An in-depth look at the Kurozumi-kyo sect of Shinto, giving readers a deep appreciation of the spiritual values of Japan as well as a detailed exploration of the ongoing influence of the oldest of thirteen official sects of the Meiji period.
Shinto is not a missionary religion , and it has not sought to convert nonJapanese
people to its message and practice . It is tied very closely to the cultural and
national experience of Japan , and to no other culture or nation . In defining
Shinto it ...
Author: Willis Stoesz
Publisher: Anima Publications
"Designed for the undergraduate level classroom study, this anthology provides the students with interpretations and perspectives on the significance of religion in modern Japan. Emphasis is placed on the sociocultural expressions of religion in everyday life, rather than on religious texts or traditions. Readings have been selected under four categories to show the diverse forms of Japanese religiosity and the continuing role of religion in this modernized society. These are: Japanese religiosity; religion and the state; traditional religious institutions, decline and adaptation; new religious movements. A particular strength of this collection is the combination of current Japanese and Western scholarship. ' ... Highly recommended ... '"--Journal of Asian Studies.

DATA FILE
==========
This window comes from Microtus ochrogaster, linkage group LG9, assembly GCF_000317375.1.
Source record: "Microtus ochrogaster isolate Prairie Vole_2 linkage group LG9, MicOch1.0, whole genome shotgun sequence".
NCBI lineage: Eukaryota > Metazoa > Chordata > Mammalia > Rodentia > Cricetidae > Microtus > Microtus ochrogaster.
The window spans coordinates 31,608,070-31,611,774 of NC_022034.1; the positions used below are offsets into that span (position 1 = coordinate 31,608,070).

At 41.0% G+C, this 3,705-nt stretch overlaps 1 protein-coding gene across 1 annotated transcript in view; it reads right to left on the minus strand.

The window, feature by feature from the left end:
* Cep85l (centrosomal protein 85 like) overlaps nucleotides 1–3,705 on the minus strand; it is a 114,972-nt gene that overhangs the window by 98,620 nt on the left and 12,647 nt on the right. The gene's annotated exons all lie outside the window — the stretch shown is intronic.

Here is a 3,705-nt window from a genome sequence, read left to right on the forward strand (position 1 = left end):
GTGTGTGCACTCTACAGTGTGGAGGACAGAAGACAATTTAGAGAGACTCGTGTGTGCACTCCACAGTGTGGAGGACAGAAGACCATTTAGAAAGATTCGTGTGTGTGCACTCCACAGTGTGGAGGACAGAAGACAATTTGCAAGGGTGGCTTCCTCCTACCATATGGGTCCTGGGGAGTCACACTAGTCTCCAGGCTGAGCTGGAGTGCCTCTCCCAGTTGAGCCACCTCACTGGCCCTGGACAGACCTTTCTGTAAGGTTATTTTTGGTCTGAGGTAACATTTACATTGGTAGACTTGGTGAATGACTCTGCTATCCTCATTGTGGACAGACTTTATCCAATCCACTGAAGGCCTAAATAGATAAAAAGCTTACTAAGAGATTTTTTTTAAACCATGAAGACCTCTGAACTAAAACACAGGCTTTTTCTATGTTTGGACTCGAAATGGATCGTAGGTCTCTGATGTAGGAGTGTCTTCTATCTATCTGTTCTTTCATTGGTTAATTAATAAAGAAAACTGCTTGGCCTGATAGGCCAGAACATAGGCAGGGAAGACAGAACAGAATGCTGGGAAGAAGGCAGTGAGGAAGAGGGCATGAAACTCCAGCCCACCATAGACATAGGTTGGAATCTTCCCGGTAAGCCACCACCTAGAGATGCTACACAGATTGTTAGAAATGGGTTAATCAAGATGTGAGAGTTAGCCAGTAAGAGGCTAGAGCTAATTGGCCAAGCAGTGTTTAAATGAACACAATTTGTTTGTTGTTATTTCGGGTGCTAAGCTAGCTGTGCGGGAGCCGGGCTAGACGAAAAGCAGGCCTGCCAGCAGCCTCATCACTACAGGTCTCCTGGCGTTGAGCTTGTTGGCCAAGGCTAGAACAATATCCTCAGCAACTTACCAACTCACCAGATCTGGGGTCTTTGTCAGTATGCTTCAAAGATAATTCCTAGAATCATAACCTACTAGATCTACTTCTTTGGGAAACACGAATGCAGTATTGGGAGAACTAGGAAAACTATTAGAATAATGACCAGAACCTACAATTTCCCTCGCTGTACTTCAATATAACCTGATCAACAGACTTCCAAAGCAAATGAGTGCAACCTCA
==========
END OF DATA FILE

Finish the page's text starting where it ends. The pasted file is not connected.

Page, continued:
indigenous religion called Shinto, existing in Japan since ancient times, clearly
took shape for the first time. This has remained the basis for defining the word
shintci down to the present. Scholars have yielded to this use of the word, and the
Author: Mark Mullins
Publisher: Jain Publishing Company
Category: Social Science
Author: Daniel Clarence Holtom